The Hist Debate: This House Regrets Allies at Pride

Speeches were emotive and passionate at the Hist and QSoc’s joint event this week


TCDSU, Q Soc and The Hist joined ranks yesterday to debate the motion This House Regrets Allies at Pride, the third evening event of Rainbow Week. The motion was proposed by Lorna Staines, Samuel Riggs, Olly Donnelly and Peter Gowan, with the opposition being from Wills Worall, Sinead Harrington, Meg Bare and Caitriona Ni Bhriain. The chair of the debate was Max Krzyzanowski, LGBT Noise activist and spokesperson of eight years.

Each speech was passionate, informative and emotional. There was not a single speaker that didn’t emit a sense of pride whilst talking in front of a room full of people about such a personal topic. From jokes about needing flamboyant gays in the room, to rainbow coloured bow ties and personal references, the evening was not only enjoyable and entertaining, but also highly educational and thought-provoking.

The proposition introduced the history of Pride, which started with the Stonewall Riots in New York on June 27th 1969 . Pride parades started as a form of protest ,and considering that members of the community still experience such a constant struggle, a fight for equality must persist. They addressed the notion that in having allies at pride, it blurs the initial purpose of pride as well as also fostering the idea that members of the LGBT community require validation for their identity. It This creates a culture where people question one another’s sexuality, and Pride is not the primary place for the translation that is often needed in day to day lives. It was also made very clear that an ally isn’t just someone who tags along for the craic, convincing themselves that they’re being supportive.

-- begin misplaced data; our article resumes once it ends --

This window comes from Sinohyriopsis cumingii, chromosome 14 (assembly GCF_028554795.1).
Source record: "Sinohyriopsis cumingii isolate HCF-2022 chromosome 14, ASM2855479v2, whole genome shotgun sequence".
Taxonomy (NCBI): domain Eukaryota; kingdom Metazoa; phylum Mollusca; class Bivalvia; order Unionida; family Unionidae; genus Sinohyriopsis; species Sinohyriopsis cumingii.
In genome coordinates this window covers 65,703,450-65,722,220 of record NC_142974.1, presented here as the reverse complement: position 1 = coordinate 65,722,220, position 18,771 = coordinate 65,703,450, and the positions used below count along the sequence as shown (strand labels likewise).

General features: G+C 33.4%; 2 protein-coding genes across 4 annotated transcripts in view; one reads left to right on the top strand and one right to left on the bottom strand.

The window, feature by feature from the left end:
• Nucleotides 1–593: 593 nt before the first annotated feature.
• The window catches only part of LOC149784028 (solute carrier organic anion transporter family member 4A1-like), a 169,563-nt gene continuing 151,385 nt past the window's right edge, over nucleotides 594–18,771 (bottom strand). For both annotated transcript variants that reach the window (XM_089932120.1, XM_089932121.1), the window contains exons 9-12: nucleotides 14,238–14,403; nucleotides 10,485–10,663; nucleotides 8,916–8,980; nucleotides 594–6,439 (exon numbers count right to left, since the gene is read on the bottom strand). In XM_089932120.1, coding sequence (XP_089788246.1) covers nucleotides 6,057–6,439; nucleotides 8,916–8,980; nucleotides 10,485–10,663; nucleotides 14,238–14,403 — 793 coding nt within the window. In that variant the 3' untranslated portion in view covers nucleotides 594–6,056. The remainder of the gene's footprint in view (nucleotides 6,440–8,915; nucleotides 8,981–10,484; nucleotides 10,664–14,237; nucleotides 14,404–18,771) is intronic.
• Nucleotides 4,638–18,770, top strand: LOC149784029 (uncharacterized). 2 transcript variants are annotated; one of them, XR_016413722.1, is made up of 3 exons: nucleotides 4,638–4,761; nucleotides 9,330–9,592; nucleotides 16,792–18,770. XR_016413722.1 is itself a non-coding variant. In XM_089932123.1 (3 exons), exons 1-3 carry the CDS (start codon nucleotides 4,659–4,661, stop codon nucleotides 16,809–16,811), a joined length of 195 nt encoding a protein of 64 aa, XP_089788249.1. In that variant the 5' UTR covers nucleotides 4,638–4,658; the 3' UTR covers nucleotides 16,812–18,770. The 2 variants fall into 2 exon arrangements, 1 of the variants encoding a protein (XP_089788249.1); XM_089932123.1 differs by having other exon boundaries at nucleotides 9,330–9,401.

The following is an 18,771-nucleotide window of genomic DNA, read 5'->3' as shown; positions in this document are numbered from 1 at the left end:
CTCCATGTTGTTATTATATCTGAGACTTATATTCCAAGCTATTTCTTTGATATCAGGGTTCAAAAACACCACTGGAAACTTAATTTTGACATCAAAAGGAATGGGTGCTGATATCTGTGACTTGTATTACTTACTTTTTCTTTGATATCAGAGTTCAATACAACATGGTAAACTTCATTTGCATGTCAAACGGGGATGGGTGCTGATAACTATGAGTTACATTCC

One very strong proposing point was that of the commercialisation of Pride and how it can have a negative effect by stripping away the meaning of Pride and what it stands for. It was also noted that some of the corporations that sponsor Pride have funded anti-LGBT ideals in the past.

On the other side of it, the opposition presented up a strong argument based on the idea that that allies at Pride are a fundamental source of support for the LGBT community, offering a sense of hope in different types of communities. It was expressed that putting barriers between the queer and the straight community is not a way to move forward. Accepting allies at pride offers a space to those who may not be comfortable with telling anybody their sexual identity or gender orientation without the fear of being questioned as why they are there. It can also encourage parents to attend with their children. It was argued that Pride should be about acceptance and not exclusion: “Act like everybody is Schrodinger’s Queer until the box is opened”.  

A very strong opposing point was made that in order for everyone to be comfortable at Pride, allies are needed in the form of every identity in the LGBTQ+ umbrella; in particular, cis members of the queer community can act as allies to trans people within LGBT community. These allies are important to ensure the safety of everyone in the community.

The motion was ultimately defeated, but there was far more to the debate than just one side winning or losing. Both sides made the point that allies are needed, but are needed to be so much more than passive friends showing face; they need to be more than just the very bare minimum of a person behaving decently around and mostly accepting LGBT people. They must continue in the fight for greater equality and visibility, for security and acceptance. All in all, the debate was wonderful, people were welcoming and friendly, everybody was supportive and there was something moving about the feet stamping and clapping when any of the speakers made a particularly powerful point.